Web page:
To consider the pairwise contrasts between different levels we will consider the college student hostility data again. A clinical psychologist wished to compare three methods for reducing hostility levels in university students, and used a certain test (HLT) to measure the degree of hostility. A high score on the test indicated great hostility. The psychologist used \(24\) students who obtained high and nearly equal scores in the experiment. Eight subjects were selected at random from among the \(24\) problem cases and were treated with method 1, seven of the remaining \(16\) students were selected at random and treated with method 2 while the remaining nine students were treated with method 3. All treatments were continued for a one-semester period. Each student was given the HLT test at the end of the semester, with the results show in the following table.

```
data.frame(
Hostility <-HLT = c(96,79,91,85,83,91,82,87,
77,76,74,73,78,71,80,
66,73,69,66,77,73,71,70,74),
Method = c( rep('M1',8), rep('M2',7), rep('M3',9) ) )
```

```
ggplot(Hostility, aes(x=Method, y=HLT)) +
geom_boxplot()
```

To use the `emmeans()`

, we again will use the pairwise command where we specify that we want all the pairwise contrasts between Method levels.

```
lm( HLT ~ Method, data=Hostility )
model <-emmeans(model, specs = pairwise~Method,
infer=c(TRUE,TRUE) ) # Print out Confidence Intervals and Pvalues
```

```
## $emmeans
## Method emmean SE df lower.CL upper.CL t.ratio p.value
## M1 86.8 1.52 21 83.6 89.9 57.141 <.0001
## M2 75.6 1.62 21 72.2 78.9 46.563 <.0001
## M3 71.0 1.43 21 68.0 74.0 49.604 <.0001
##
## Confidence level used: 0.95
##
## $contrasts
## contrast estimate SE df lower.CL upper.CL t.ratio p.value
## M1 - M2 11.18 2.22 21 5.577 16.8 5.030 0.0002
## M1 - M3 15.75 2.09 21 10.491 21.0 7.548 <.0001
## M2 - M3 4.57 2.16 21 -0.883 10.0 2.112 0.1114
##
## Confidence level used: 0.95
## Conf-level adjustment: tukey method for comparing a family of 3 estimates
## P value adjustment: tukey method for comparing a family of 3 estimates
```

By default, `emmeans()`

and `emtrends()`

don’t provide p-values for testing if the effect could possibly be equal to zero. To get those, you’ll need to set the inference option to return both confidence intervals and p-values using the `infer=c(TRUE,TRUE)`

, where the two logical values control the inclusion of the confidence interval and p-value, respectively.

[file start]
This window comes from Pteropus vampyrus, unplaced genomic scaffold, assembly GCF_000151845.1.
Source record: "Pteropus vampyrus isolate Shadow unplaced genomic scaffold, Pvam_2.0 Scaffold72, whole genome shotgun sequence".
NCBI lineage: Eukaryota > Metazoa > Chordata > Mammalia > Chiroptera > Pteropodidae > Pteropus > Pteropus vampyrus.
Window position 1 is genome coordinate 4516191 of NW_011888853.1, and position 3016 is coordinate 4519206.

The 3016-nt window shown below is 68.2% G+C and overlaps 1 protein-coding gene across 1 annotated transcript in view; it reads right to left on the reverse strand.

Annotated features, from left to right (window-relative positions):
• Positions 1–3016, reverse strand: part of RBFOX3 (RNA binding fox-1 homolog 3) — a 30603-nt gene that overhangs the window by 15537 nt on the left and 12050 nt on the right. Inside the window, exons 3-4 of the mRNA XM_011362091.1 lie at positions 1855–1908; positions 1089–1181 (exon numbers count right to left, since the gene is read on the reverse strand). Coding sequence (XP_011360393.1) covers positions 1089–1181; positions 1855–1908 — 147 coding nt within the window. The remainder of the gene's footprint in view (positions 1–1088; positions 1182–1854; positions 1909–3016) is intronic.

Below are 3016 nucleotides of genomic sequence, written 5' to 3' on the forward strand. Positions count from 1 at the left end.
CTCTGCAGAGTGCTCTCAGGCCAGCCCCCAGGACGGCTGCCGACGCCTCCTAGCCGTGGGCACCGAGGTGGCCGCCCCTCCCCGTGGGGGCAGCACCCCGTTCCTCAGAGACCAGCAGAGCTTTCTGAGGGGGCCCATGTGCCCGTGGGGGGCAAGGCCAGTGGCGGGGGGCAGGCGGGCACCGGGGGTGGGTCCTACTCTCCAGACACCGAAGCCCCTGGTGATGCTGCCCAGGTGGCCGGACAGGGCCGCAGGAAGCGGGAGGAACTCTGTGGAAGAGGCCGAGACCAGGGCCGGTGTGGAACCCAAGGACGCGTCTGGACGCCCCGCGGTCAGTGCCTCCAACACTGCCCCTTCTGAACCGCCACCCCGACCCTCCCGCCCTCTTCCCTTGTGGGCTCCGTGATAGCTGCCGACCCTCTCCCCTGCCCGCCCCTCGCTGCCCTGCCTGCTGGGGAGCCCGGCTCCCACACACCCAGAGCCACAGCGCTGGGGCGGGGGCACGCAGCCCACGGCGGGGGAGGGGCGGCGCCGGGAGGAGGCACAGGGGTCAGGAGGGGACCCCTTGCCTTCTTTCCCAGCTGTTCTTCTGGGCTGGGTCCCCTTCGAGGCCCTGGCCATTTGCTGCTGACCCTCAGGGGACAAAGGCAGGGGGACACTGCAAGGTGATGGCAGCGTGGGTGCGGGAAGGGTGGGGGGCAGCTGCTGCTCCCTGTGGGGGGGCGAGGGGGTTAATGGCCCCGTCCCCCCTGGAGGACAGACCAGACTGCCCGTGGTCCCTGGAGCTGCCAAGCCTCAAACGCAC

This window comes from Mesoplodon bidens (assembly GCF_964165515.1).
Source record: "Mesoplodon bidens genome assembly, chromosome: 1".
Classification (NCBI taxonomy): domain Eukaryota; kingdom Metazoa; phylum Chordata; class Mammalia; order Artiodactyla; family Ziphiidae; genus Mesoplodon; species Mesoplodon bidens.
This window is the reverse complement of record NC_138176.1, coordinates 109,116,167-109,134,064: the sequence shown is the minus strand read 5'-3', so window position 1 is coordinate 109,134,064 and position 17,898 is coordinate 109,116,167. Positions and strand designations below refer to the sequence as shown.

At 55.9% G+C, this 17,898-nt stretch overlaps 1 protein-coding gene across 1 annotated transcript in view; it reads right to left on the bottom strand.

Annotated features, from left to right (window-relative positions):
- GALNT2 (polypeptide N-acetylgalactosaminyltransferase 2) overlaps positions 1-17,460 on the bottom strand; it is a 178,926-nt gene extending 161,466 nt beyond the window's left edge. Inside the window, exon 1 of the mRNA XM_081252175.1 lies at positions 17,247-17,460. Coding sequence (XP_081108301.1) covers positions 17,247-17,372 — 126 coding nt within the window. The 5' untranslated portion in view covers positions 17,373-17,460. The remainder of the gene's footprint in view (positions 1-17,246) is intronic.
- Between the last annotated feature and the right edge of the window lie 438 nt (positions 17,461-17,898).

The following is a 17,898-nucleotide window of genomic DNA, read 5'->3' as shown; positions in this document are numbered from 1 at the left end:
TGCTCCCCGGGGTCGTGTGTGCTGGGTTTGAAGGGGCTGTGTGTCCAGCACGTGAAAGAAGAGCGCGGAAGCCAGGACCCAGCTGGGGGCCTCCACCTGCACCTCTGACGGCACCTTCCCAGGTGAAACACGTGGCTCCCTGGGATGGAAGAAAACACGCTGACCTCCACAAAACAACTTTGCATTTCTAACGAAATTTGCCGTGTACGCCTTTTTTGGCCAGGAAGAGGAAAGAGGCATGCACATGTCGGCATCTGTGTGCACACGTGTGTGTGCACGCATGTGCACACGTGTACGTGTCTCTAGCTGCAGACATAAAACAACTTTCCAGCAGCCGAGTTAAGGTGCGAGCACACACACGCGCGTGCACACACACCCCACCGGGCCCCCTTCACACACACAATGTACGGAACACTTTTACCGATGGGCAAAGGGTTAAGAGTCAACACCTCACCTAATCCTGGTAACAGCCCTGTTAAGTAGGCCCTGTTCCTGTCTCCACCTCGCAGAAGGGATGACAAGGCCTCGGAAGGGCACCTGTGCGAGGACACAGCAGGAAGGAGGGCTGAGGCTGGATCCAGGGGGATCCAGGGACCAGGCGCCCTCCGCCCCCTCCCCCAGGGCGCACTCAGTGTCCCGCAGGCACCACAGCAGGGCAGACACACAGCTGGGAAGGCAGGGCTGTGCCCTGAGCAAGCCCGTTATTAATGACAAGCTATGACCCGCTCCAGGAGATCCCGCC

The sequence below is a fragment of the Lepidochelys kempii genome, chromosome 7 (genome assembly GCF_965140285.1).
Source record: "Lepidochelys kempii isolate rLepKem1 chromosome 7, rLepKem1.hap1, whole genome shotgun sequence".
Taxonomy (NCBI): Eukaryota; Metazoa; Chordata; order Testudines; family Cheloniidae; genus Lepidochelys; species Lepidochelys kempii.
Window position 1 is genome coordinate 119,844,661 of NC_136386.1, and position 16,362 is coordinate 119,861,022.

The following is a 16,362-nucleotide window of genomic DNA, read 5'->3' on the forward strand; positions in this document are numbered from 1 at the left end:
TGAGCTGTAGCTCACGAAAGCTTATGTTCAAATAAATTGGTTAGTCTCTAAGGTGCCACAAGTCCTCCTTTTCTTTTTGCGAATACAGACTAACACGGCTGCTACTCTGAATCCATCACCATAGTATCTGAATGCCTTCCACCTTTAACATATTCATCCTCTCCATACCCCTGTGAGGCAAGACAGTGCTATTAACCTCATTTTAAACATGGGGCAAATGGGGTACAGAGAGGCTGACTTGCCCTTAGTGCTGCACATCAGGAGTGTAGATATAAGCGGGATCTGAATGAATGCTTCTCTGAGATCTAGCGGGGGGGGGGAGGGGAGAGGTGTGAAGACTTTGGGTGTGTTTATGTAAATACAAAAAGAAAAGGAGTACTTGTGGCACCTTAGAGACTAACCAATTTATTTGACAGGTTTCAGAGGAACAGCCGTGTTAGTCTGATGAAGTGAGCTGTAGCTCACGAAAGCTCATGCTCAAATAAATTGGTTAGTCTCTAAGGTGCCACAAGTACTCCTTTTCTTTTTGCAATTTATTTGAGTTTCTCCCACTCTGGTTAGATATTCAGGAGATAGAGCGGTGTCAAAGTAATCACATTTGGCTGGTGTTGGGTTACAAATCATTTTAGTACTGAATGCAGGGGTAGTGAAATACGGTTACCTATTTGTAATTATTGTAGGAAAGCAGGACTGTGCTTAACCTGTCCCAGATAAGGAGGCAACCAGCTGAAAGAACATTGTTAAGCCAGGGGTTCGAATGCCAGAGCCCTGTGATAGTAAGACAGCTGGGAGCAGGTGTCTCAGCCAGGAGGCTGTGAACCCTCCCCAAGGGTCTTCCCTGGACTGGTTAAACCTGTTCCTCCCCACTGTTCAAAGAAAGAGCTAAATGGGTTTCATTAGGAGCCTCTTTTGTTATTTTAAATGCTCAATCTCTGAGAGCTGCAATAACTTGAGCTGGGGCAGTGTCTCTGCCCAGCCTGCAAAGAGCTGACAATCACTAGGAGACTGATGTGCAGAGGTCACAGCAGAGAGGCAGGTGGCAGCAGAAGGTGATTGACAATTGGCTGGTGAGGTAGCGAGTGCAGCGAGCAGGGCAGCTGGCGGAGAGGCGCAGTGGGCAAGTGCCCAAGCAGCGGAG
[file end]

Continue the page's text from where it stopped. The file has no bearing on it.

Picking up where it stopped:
## 4.5 Exercises

The American Community Survey is on ongoing survey being conducted monthly by the US Census Bureau and the package

`Lock5Data`

has a dataset called`EmployedACS`

that has 431 randomly selected anonymous US residents from this survey.`data('EmployedACS', package='Lock5Data') ::EmployedACS ?Lock5Data`

- Create a boxplot of the respondents’
`Race`

and`Income`

. - Fit a 1-way ANOVA on these data.
- Use
`multcomp::glht()`

to calculate all the pairwise differences between the race categories. - Use
`emmeans()`

to calculate all the pairwise differences between the race categories.

- Create a boxplot of the respondents’
We will examine a data set from Ashton et al. (2007) that relates the length of a tortoise’s carapace to the number of eggs laid in a clutch. The data are

`data.frame( Eggs <-carapace = c(284,290,290,290,298,299,302,306,306, 309,310,311,317,317,320,323,334,334), clutch.size = c(3,2,7,7,11,12,10,8,8, 9,10,13,7,9,6,13,2,8))`

Plot the data with carapace as the explanatory variable and clutch size as the response.

We want to fit the model \[y_i = \beta_0 + \beta_1 x_i + \beta_2 x_i^2 + \epsilon_i \textrm{ where } \epsilon_i \stackrel{iid}{\sim} N(0, \sigma^2)\] To fit this model, we need the design matrix with a column of ones, a column of \(x_i\) values and a column of \(x_i^2\) values. To fit this model, we could create a new column of \(x_i^2\) values, or do it in the formula.

`Eggs %>% mutate( carapace.2 = carapace^2 ) Eggs <- lm(clutch.size ~ 1 + carapace + carapace.2, data=Eggs) # one version model <- lm(clutch.size ~ 1 + carapace + I(carapace^2), data=Eggs) # Do squaring inside formula model <- lm(clutch.size ~ 1 + poly(carapace, degree=2, raw=TRUE), data=Eggs) # using polynomial function model <-`

Use the

`predict()`

function to calculate the regression predictions and add those predictions to the`Eggs`

dataset.Graph the data with the regression curve.

Use the

`emmeans()`

function to estimate the clutch sizes for tortoise’s with carapace sizes of 300 and 320. Provide a confidence interval for the estimates and a p-value for the hypothesis test that the value could be zero.Use the

`emmeans()`

function to estimate the difference between clutch size prediction for tortoise’s with carapace sizes of 300 and 320. Provide a confidence interval for the estimates and a p-value for the hypothesis test that the difference could be zero.Use the

`emtrends()`

function to find the estimated slope at carapace sizes of 300 and 320. Provide a confidence interval for the estimates and a p-value for the hypothesis test that the value could be zero.Use the

`emtrends()`

function to estimate the differences between slopes at carapace sizes 300 and 320. Provide a confidence interval for the estimates and a p-value for the hypothesis test that the difference could be zero.